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We describe the first cases of pediatric melioidosis in Cambodia. Thirty-nine cases were diagnosed at the Angkor Hospital for Children, Siem Reap, between October 2005 and December 2008 after the introduction of microbiology capabilities. Median age was 7.8 years (range = 1.6–16.2 years), 15 cases were male (38%), and 4 cases had pre-existing conditions that may have pre-disposed the patient to melioidosis. Infection was localized in 27 cases (69%) and disseminated in 12 cases (31%). Eleven cases (28%) were treated as outpatients, and 28 (72%) cases were admitted. Eight children (21%) died a median of 2 days after admission; seven deaths were attributable to melioidosis, all of which occurred in children receiving suboptimal antimicrobial therapy and before bacteriological culture results were available. Our findings indicate the need for heightened awareness of melioidosis in Cambodia, and they have led us to review microbiology procedures and antimicrobial prescribing of suspected and confirmed cases.
Melioidosis is a serious infectious disease caused by the Gram-negative bacterium Burkholderia pseudomallei.1,2 This organism is present in the environment in a defined geographic distribution including much of south and east Asia, northern Australia, and areas of South America, where infection is thought to be acquired after bacterial inoculation, ingestion, or inhalation.1–3 The clinical presentation is highly variable and ranges from a mild localized infection to acute fulminant sepsis with widespread bacterial dissemination.1,2 The clinical diagnosis of melioidosis is notoriously inaccurate, and diagnostic confirmation relies on culture of B. pseudomallei.4 Lack of microbiological services in many of the countries predicted to be affected by melioidosis is likely to result in gross underreporting of cases and an underestimate of the global burden of this infection.
Melioidosis is a leading cause of bacterial sepsis in northeast Thailand.5–8 Childhood infection accounts for around 10% of cases overall in this setting, and acute suppurative parotitis accounts for one-third of pediatric cases.9 Adjacent to northeast Thailand is Laos to the east and southeast and Cambodia to the south. Melioidosis was first reported from Laos in 2001 after the development of a diagnostic microbiology laboratory at Mahosot Hospital, Vientiane,10 and B. pseudomallei was subsequently isolated from the surrounding environment.11 B. pseudomallei has also been isolated from rice paddies in Siem Reap province in northwest Cambodia,12 and a recent report of two cases of melioidosis in adults from southern Cambodia has confirmed the presence of melioidosis in the indigenous population.13 A seroprevalence study of children presenting to a hospital in Siem Reap detected antibodies to B. pseudomallei in 16% of cases,12 but melioidosis has not been detected previously in this pediatric population. Here, we report the identification of 39 cases of melioidosis at the Angkor Hospital for Children in Siem Reap, the first reported cases in Cambodian children. Their identification followed the introduction of diagnostic microbiology capabilities, highlighting one of the many benefits of laboratory strengthening in this region.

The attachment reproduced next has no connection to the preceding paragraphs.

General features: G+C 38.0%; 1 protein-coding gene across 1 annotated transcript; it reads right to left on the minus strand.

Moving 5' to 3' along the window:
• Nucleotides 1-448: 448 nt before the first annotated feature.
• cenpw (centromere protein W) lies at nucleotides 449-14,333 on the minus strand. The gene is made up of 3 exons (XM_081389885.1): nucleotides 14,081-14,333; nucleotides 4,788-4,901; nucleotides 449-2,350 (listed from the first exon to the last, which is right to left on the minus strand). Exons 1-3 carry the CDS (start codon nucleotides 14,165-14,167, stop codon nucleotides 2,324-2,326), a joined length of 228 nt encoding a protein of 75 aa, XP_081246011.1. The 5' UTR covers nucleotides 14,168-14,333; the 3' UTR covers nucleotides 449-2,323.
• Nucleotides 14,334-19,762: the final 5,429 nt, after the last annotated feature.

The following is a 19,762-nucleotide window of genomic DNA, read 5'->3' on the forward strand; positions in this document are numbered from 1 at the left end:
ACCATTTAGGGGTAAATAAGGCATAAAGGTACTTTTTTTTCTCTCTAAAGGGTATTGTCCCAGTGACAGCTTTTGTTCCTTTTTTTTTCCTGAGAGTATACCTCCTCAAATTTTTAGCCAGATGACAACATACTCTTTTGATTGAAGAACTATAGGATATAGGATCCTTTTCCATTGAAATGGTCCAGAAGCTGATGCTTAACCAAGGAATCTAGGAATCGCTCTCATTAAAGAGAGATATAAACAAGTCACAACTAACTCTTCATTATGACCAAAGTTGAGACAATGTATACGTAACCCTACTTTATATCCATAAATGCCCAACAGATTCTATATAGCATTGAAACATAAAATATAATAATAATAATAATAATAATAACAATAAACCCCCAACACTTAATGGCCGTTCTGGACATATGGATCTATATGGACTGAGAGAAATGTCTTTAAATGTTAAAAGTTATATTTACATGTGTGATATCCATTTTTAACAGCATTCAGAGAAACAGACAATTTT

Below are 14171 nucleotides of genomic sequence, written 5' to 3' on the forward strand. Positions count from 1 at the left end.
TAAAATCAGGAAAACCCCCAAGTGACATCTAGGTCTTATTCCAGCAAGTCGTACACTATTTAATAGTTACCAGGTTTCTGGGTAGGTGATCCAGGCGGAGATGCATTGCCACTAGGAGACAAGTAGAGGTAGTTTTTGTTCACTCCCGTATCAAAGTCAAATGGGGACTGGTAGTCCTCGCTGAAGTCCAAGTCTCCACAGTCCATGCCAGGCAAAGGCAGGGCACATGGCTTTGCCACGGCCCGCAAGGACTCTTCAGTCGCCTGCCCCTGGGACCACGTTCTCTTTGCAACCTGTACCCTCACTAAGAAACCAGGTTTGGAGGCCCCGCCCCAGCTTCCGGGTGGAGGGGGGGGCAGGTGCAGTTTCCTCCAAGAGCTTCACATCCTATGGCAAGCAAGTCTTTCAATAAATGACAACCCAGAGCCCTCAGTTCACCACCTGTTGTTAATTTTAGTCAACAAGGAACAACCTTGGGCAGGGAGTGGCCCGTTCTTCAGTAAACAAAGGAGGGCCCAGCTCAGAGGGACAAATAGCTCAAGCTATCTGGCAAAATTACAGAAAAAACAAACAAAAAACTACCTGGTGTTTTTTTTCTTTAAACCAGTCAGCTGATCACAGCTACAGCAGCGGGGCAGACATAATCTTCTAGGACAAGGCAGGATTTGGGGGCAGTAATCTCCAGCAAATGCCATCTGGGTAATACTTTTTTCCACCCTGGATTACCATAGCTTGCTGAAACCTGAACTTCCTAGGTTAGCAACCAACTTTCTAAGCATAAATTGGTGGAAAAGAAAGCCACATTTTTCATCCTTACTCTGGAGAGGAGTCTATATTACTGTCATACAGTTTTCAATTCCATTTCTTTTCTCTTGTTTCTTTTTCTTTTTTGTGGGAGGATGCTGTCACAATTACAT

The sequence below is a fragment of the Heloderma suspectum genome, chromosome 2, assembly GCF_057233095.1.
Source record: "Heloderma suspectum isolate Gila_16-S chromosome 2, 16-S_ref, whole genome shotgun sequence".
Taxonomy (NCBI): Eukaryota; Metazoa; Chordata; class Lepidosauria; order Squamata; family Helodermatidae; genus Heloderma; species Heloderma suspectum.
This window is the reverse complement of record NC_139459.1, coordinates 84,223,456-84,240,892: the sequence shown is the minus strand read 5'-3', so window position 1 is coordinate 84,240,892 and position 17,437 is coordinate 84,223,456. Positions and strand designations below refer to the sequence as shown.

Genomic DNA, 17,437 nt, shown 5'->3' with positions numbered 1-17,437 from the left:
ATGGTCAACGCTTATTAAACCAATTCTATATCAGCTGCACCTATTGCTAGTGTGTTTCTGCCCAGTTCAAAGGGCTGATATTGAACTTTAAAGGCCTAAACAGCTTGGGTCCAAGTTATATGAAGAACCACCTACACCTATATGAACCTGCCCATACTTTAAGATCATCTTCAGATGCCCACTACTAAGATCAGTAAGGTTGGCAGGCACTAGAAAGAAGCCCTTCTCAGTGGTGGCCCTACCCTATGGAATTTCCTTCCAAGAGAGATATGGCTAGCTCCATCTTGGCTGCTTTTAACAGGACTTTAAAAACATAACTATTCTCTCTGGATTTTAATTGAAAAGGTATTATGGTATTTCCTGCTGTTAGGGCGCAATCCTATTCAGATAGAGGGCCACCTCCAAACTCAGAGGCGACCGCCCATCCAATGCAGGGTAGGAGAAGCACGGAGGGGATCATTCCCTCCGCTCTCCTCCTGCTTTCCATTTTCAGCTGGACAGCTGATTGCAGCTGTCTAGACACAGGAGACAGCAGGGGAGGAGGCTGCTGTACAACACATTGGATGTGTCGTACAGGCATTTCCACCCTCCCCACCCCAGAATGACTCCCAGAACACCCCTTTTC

The study was conducted at the Angkor Hospital for Children (AHC), an non-governmental organization (NGO)-funded teaching hospital in Siem Reap, situated in the province of Siem Reap, northwest Cambodia. The AHC provides free outpatient, inpatient, emergency, surgical, medical, ophthalmological, and dental care, and it maintains 50 inpatient beds spread across high-, medium-, and low-intensity care areas. The outpatient department sees an average of approximately 400 children each day from an unrestricted catchment area.
The study protocol was reviewed and approved by the Ethical Review Board of the Angkor Hospital for Children. A laboratory-based study was conducted between October 2005 and December 2008 to identify children presenting to inpatient or outpatient departments with one or more microbiological samples positive for B. pseudomallei. A retrospective review of case records was performed at the end of this period to collect information on age, gender, area of residence, sample(s) positive for B. pseudomallei, known sites of organ involvement, results of laboratory and radiological investigations, antimicrobial treatment, procedures, duration of hospital stay, outcome at hospital discharge, and details of follow-up. Sites of infection were established based on a record of history and examination findings in the medical notes together with investigation reports and procedure notes.
Melioidosis was classified as localized or disseminated. Localized infection was defined as a single, discrete, culture-positive focus of infection in the absence of a positive blood culture or clinical and/or microbiological evidence of dissemination to a second site. Disseminated infection was defined as the presence of infection in two or more discrete body sites and/or the presence of B. pseudomallei in blood.
Specimens from patients with suspected melioidosis were processed using standard laboratory procedures with the addition of Ashdown selective agar for culture of samples from colonized sites.14 Identification of B. pseudomallei was made on the basis of Gram stain, resistance to gentamicin and colistin, a positive latex agglutination test,15,16 and the API 20NE profile.16 Susceptibility testing was performed by disk diffusion assay for ceftazidime, meropenem, amoxicillin-clavulanate, and doxycycline and by E-test for trimethoprim-sulfamethoxazole (TMP-SMX). Isolates were stored in Tryptone Soya broth (TSB) with 20% glycerol at −80°C.
Genomic DNA was extracted from a 1-mL overnight culture of B. pseudomallei with an optical density of 1.0 at 600 nm using the High Pure PCR Template Preparation Kit (Roche Applied Science, Mannheim, Germany). Multilocus sequence typing (MLST) was performed as described previously.17 Sequence-type (ST) assignment was based on the sequence of the alleles at each locus of seven housekeeping genes using the MLST database (www.mlst.net). Sequences that were not in the database were checked by resequencing, and then assigned as new alleles and deposited in the MLST allele database.